Private donor pays for test run of trash, recycling cans along t - WMBFNews.com, Myrtle Beach/Florence SC, Weather

Private donor pays for test run of trash, recycling cans along the beach

The trash cans will go out on the beach by the Boardwalk. The trash cans will go out on the beach by the Boardwalk.

MYRTLE BEACH, SC (WMBF) – The city of Myrtle Beach is taking a fresh approach to cleaning up the beach. At Tuesday’s city council meeting, council members will consider a motion for a private donor to purchase 10 brand new beach trash cans for a test run.

Mark Kruea, the city’s spokesman, says a city leader was in Florida and saw this style of trash can on the beach there and thought it would be a nice improvement to the Grand Strand beach. City leaders agreed, but there’s a big cost attached to this.

So one of the downtown merchants, Red Waldorf with the Fun Plaza, offered to pay $3,500 to purchase ten of those new trash cans as a test run. The trash cans will go out on the beach by the Boardwalk. “It’s nice to know that the downtown merchants see the benefit of providing a great experience for our beach goers,” says Kruea. “And they’re willing to step up and provide some actual cash to do a test project for these new trash cans.”

This new trash can is made by the same company that makes the machine city workers use to empty the trash cans. So Kruea says it would be a seamless transition and not cost any extra for these ten.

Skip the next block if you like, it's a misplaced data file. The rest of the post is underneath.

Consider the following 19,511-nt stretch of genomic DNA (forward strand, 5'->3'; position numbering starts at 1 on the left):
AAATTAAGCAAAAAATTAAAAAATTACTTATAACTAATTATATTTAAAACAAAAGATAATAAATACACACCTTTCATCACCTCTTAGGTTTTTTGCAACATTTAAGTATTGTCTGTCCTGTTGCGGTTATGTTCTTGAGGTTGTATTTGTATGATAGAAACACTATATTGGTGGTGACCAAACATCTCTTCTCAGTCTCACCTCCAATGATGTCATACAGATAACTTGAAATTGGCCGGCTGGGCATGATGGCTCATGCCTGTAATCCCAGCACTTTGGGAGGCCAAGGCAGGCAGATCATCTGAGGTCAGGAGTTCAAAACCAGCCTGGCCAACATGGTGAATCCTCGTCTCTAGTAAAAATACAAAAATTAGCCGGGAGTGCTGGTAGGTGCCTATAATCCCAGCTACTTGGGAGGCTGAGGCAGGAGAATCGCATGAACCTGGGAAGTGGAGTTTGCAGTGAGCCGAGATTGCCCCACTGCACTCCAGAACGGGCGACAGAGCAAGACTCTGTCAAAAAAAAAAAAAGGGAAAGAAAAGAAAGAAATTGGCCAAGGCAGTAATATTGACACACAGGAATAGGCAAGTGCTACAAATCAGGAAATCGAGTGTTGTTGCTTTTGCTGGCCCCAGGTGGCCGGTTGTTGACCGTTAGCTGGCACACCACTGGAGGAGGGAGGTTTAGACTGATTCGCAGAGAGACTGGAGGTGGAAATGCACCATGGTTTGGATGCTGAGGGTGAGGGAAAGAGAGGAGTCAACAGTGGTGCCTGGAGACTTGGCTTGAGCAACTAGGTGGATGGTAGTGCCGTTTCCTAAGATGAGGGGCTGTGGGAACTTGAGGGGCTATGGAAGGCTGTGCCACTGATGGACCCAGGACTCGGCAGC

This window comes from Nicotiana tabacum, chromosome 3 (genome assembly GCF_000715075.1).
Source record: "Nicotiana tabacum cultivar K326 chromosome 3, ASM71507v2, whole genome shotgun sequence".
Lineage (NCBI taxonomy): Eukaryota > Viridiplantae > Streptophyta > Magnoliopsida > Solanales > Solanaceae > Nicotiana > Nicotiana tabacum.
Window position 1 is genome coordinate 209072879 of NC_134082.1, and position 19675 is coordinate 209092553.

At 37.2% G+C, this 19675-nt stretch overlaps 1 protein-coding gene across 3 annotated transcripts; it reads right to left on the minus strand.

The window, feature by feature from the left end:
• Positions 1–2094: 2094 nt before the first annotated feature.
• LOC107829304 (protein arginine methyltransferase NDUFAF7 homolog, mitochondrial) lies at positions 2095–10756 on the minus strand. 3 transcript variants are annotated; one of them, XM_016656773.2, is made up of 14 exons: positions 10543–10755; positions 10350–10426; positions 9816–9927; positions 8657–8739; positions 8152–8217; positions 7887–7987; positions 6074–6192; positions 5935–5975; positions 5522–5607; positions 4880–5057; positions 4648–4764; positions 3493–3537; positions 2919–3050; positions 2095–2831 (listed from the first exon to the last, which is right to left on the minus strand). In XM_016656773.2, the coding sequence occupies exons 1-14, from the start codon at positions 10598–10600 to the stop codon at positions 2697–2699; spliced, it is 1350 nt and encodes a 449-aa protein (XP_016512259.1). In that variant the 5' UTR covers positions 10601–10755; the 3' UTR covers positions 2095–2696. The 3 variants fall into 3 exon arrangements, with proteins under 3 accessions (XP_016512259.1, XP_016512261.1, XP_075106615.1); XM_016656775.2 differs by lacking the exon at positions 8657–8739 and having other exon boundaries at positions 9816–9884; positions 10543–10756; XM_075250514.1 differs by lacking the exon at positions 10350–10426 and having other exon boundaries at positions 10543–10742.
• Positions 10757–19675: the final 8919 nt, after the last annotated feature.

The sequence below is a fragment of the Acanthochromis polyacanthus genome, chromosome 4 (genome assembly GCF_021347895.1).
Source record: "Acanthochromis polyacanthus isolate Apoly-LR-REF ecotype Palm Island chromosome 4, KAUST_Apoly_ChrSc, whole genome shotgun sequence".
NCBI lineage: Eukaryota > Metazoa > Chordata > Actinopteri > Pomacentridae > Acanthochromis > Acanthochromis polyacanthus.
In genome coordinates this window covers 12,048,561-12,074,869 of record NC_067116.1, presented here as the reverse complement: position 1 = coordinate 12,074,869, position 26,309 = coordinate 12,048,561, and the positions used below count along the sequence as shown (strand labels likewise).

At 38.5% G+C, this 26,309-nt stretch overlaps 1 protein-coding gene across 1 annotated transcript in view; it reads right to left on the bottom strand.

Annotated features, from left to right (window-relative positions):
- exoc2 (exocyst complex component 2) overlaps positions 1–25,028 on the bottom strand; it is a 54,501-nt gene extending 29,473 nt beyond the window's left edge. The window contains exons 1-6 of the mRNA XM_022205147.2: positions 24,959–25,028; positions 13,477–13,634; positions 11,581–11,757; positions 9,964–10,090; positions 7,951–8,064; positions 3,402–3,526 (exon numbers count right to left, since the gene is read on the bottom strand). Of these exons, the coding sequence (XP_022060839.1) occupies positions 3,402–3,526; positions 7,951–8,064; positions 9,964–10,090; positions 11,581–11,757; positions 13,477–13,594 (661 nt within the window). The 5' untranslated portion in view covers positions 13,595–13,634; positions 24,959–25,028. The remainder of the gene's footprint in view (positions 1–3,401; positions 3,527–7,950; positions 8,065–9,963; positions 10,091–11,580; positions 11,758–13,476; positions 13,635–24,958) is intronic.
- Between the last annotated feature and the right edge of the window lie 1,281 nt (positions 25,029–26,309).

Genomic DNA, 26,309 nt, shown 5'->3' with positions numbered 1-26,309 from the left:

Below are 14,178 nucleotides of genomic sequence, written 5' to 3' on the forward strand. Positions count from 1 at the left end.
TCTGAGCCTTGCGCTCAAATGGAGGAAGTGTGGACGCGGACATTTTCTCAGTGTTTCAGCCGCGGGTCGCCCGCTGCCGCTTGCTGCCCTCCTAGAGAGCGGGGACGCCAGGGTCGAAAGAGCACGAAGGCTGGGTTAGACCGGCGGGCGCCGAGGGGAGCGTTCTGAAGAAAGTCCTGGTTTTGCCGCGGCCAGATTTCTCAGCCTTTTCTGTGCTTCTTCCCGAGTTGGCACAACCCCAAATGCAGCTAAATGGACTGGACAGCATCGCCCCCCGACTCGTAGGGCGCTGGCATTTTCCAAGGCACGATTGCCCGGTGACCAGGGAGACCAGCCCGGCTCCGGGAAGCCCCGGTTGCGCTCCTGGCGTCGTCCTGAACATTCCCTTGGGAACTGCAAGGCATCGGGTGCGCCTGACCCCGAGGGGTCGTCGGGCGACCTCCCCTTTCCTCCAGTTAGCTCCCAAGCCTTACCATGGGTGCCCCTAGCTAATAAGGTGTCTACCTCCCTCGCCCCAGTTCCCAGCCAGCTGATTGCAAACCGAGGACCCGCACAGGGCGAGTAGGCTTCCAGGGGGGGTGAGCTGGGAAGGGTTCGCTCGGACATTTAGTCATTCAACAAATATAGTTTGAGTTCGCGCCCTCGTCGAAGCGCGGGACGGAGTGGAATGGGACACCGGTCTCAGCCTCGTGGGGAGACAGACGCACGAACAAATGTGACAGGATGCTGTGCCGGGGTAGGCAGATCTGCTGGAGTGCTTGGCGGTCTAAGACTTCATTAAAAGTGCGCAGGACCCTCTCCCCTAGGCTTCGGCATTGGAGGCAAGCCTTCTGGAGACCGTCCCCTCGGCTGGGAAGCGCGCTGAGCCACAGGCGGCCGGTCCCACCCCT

As city leaders work to clean up the beach, they are also expanding the beach recycling program. There was a pilot program that started back in 2013. Thirty recycling containers were placed along the beach between 24th Avenue North and 31st Avenue North. City leaders say they've seen very good results from the pilot program. So in the 2015-2016 budget cycle they discussed extending that program out into the residential areas.

City council liked that idea. So there is nearly $200,000 budgeted this year to put recycling cans along the entire length of the beach. City leaders say they're catering to visitors who expect to recycle since many are coming from cities where it's mandatory. “Many visitors say 'I can’t find a place to do my recycling, why don’t you require recycling?,'” says Kruea. “'I’m having to take my recycling back home with me so that I can recycle it.'”

It may be next summer before the entire project is complete. But in the next three to four weeks, the plan is to have more recycling cans extend from 24th Avenue North to 52nd Avenue North.

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